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According to the MySQL documentation, if any session holds a Read lock for a table, then another session requests a Write lock for the same table, the Write lock must be given and the Read lock waits.

I tried it, connected to the MySQL server from two consoles (Windows 7). Locked the table A from the first console (read lock), then tried to lock the same table from the second console (write lock), but the second console just waits till the first lock releases.

Who is wrong: me or the documentation? (MySQL Server version 5.5.27)

The citation from the MySQL official documentation:

"WRITE locks normally have higher priority than READ locks to ensure that updates are processed as soon as possible. This means that if one session obtains a READ lock and then another session requests a WRITE lock, subsequent READ lock requests wait until the session that requested the WRITE lock has obtained the lock and released it."

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The answer is in the doc, the write lock will have priority over SUBSEQUENT read locks... –  whosrdaddy Aug 29 '12 at 21:40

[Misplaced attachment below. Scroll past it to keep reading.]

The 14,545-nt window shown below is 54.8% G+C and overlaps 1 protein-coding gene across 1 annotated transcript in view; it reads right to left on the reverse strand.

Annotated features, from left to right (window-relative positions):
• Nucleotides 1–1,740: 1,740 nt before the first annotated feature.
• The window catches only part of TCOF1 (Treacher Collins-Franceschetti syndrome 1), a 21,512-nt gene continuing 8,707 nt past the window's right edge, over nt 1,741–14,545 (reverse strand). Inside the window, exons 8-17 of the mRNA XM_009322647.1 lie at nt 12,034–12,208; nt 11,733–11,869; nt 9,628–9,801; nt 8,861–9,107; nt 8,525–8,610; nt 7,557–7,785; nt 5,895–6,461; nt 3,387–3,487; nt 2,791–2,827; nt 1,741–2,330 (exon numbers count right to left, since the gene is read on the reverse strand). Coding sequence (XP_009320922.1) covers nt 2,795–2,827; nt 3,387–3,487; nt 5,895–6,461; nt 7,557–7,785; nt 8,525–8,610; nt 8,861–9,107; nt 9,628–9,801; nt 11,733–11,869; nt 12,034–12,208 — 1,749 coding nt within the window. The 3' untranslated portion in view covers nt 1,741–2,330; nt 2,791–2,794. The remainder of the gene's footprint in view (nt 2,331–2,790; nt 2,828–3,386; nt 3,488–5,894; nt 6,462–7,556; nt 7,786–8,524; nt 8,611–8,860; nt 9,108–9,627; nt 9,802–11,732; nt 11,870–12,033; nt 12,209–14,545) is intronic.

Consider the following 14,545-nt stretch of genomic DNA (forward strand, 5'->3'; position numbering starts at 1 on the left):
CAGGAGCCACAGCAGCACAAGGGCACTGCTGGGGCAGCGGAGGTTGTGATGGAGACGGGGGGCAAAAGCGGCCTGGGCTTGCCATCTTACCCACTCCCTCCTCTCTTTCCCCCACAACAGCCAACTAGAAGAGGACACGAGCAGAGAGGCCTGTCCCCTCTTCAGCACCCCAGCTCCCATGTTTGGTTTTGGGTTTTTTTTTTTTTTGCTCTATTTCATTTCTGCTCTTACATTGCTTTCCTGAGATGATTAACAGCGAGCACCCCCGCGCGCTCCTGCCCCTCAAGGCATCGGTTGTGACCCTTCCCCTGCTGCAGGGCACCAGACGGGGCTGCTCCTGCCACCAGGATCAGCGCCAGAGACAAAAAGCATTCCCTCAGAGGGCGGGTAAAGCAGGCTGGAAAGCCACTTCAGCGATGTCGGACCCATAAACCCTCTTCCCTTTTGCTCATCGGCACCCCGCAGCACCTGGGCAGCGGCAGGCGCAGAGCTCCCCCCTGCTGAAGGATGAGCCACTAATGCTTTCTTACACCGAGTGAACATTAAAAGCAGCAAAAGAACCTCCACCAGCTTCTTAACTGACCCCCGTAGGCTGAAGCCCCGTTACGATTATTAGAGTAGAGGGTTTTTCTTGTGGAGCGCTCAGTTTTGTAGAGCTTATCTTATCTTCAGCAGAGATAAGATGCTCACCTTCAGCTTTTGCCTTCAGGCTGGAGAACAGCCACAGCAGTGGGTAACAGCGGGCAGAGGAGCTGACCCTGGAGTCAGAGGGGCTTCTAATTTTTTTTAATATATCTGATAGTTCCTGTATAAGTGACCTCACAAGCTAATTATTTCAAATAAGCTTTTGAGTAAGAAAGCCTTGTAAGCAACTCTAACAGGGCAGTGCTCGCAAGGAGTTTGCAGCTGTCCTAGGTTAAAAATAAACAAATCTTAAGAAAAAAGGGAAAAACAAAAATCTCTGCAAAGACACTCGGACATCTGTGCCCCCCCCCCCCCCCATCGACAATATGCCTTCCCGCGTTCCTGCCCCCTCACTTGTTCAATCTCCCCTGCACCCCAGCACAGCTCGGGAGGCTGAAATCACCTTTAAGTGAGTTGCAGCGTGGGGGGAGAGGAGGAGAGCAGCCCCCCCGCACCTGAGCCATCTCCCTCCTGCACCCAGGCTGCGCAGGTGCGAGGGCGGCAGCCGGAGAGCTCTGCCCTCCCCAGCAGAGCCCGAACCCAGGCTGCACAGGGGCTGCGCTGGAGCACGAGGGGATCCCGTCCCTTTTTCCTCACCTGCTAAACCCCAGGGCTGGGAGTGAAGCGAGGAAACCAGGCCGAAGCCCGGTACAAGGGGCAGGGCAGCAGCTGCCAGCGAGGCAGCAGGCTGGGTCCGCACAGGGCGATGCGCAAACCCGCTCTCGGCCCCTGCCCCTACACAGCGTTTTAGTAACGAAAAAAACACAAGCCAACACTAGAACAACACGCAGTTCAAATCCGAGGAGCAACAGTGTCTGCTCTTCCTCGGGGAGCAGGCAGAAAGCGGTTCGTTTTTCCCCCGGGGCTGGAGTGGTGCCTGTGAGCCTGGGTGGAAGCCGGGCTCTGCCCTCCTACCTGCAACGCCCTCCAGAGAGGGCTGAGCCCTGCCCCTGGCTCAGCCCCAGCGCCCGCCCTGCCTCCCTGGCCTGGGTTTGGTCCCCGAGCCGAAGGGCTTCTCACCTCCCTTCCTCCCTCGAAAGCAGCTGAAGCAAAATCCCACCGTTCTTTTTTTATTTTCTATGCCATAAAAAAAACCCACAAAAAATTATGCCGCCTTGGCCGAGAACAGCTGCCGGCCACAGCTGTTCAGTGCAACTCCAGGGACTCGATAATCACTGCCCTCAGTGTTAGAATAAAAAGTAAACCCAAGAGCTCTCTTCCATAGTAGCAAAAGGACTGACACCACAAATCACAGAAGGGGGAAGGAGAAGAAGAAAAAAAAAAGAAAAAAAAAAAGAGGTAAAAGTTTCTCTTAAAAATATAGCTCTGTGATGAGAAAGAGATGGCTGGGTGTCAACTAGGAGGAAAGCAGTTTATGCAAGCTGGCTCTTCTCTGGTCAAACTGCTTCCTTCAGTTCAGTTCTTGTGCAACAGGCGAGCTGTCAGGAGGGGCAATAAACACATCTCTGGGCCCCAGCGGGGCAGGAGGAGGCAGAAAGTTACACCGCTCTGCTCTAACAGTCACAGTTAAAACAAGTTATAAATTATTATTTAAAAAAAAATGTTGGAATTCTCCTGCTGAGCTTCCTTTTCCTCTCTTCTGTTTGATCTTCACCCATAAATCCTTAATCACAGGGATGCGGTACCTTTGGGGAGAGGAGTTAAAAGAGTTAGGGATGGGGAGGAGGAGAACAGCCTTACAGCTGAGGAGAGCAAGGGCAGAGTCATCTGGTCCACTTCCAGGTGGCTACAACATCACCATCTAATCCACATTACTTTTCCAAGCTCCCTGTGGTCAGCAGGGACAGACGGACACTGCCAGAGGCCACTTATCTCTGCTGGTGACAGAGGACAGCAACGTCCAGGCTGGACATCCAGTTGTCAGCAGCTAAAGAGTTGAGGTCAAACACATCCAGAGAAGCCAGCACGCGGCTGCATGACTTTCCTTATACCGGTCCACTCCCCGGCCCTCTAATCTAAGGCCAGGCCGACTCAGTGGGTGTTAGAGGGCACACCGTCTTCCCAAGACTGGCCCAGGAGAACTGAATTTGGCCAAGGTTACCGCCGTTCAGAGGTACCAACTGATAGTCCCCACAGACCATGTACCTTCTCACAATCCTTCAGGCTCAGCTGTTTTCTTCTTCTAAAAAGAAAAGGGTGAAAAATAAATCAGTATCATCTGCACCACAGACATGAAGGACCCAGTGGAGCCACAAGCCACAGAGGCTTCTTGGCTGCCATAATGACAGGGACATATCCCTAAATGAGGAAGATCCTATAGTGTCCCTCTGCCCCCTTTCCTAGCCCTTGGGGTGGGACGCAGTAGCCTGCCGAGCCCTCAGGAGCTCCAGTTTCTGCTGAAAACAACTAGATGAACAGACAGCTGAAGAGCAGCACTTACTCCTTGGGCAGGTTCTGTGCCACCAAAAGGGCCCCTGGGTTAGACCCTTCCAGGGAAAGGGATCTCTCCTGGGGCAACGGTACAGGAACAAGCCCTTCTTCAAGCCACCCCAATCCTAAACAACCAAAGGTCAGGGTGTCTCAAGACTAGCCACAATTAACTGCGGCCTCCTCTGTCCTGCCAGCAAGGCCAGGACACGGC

2 Answers 2

up vote 0 down vote accepted

It's written right there:

This means that if one session obtains a READ lock and then another session requests a WRITE lock, subsequent READ lock requests wait until the session that requested the WRITE lock has obtained the lock and released it.

The READ locks that were already obtained won't be broken mid-operation. That would cause havoc. It's the subsequent requests that get to wait.

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Got it, thank you. –  Graduate Aug 30 '12 at 0:25

The key word is subsequent in subsequent READ lock requests. I think this is saying existing READ locks will not be paused, but instead, READ locks that occur while a WRITE lock is in effect will be deferred. So I think the docs are right.

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